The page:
• GNPF have been advised by the Department for Communities and Local Government (DCLG) and our MP Alec Shelbrooke that the solution to this problem is to form a parish council and include these disputed areas within its boundaries

 Why does it Matter who is Responsible for this Land?

Whoever is administratively responsible for the land that is being built upon receives a share of the Community Infrastructure Levy (CIL) to spend in their community. The levy is paid by the developer and is used to boost the infrastructure and amenities of the community that is responsible for the land.

  • A parish council/Forum with a neighbourhood plan receives 25% of the CIL
  • A parish council/Forum without a plan receives 15% of the CIL
  • A parish council is paid its share of the CIL, Leeds City Council (LCC) retains a Forum’s CIL and promises to include them in the consultation on how it will be spent

The amount of levy paid per home depends on the square metres of the building and the levy rate that applies to that area of the city. In and around Garforth the levy is 45 per sq metre. An average home is around 90 sq metres, therefore each new home in this area would generate a levy of about 4,000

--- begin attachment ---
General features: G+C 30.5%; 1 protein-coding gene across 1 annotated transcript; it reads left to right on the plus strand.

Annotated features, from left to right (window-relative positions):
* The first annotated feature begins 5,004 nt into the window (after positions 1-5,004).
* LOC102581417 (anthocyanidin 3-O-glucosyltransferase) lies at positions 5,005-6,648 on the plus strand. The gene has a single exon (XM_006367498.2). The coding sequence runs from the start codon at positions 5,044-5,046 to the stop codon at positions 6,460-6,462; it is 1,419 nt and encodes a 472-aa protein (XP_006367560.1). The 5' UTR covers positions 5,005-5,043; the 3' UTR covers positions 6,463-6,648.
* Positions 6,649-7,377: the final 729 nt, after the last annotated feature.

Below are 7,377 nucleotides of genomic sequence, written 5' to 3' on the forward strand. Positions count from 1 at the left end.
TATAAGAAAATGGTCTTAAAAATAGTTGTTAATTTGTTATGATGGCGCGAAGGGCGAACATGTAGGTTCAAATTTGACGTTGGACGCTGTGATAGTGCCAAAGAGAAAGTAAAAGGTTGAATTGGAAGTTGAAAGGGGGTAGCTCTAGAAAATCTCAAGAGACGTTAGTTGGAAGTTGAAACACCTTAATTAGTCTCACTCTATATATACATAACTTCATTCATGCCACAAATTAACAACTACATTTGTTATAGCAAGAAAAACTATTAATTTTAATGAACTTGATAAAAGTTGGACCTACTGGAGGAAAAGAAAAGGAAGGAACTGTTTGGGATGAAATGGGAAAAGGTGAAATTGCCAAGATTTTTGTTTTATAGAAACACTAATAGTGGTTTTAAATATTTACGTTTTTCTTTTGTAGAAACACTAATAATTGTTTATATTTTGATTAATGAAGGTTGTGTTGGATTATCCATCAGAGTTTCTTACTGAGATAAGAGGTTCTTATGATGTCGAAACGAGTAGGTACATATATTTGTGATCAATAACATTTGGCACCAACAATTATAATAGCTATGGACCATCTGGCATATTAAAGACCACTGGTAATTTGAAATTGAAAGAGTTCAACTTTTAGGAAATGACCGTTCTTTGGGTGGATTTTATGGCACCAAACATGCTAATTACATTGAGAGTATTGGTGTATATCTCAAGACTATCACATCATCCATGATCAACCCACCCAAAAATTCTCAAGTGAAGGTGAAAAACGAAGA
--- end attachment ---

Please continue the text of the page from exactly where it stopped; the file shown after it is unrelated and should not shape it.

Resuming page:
For example: One developer has proposed building 3,000 homes on land north of the railway line at Sturton Grange. If this was allowed to go ahead, 3,000 homes x 4,000 would create around 12 million of CIL monies


At present, this unplanned land in Aberford Parish would generate CIL payments as follows:

  • Leeds City Council  10.2 million,         Aberford Parish    1.8 million ,          Garforth           0

If this land was part of a Garforth Parish and included in the Garforth Plan, CIL would be shared as follows:

  • Leeds City Council 9 million,                Aberford Parish      0,                          Garforth        3 million